Drone flight paths opened for humanitarian aid in Africa

Malawi has established the first permanent drone flight paths for humanitarian aid in Africa. The flight corridor around the airfield of Kasungu, located in the heart of the country in Southeast Africa, has a 40-kilometer radius and the drones can fly a maximum of 400 meters above ground.

According to the United Nations Children’s Fund, UNICEF, the flight corridors will make it possible for universities and NGOs to test drones for the purpose of humanitarian aid – for example, to make it more efficient to bring medication to remote regions or transport vaccines and blood samples. The drones could also be used, for example, in natural catastrophes in order to enable helpers to gain access to the Internet or mobile phones, as well as provide them with a quick and cost-effective overview of damage.

Using drones to transport medication “could change lives in secluded rural communities,” says Malawi’s Minister of Transport Jappie Mhango. Even in the dry season, the country’s roads only allow limited access to rural areas. During the rainy season, many municipalities are completely isolated by flooding. “This humanitarian flight corridor for drones can significantly improve our efficiency and ability to help the world’s most vulnerable children,” says UNICEF’s head of global innovation Christopher Fabian. In 2016, the UN Children’s Fund had already successfully tested the use of drones in Malawi to carry samples for the HIV diagnosis of children. The drone flight corridor in Malawi will be used by UNICEF for at least one year. Twelve organizations and companies have already signed up to use it.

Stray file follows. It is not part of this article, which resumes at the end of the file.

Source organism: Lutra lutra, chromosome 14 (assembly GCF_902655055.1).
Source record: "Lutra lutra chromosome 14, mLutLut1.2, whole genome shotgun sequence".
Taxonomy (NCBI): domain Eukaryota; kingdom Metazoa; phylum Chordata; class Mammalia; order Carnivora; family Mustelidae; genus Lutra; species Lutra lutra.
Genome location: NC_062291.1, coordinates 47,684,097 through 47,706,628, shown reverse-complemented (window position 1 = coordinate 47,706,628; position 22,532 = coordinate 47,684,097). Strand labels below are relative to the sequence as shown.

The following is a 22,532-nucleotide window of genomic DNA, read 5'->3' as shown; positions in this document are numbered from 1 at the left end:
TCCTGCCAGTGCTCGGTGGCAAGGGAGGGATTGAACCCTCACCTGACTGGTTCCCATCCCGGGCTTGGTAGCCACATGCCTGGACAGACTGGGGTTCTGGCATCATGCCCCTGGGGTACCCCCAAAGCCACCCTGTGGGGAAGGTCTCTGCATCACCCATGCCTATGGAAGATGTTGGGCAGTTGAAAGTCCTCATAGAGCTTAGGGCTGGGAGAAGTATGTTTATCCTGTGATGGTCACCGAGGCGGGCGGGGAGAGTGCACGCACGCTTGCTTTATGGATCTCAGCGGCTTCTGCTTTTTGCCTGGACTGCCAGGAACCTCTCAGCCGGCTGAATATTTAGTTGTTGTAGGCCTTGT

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Text by Jürgen Bätz
Photos: UNICEF/Chisiza (article photo), UNICEF/Khonje
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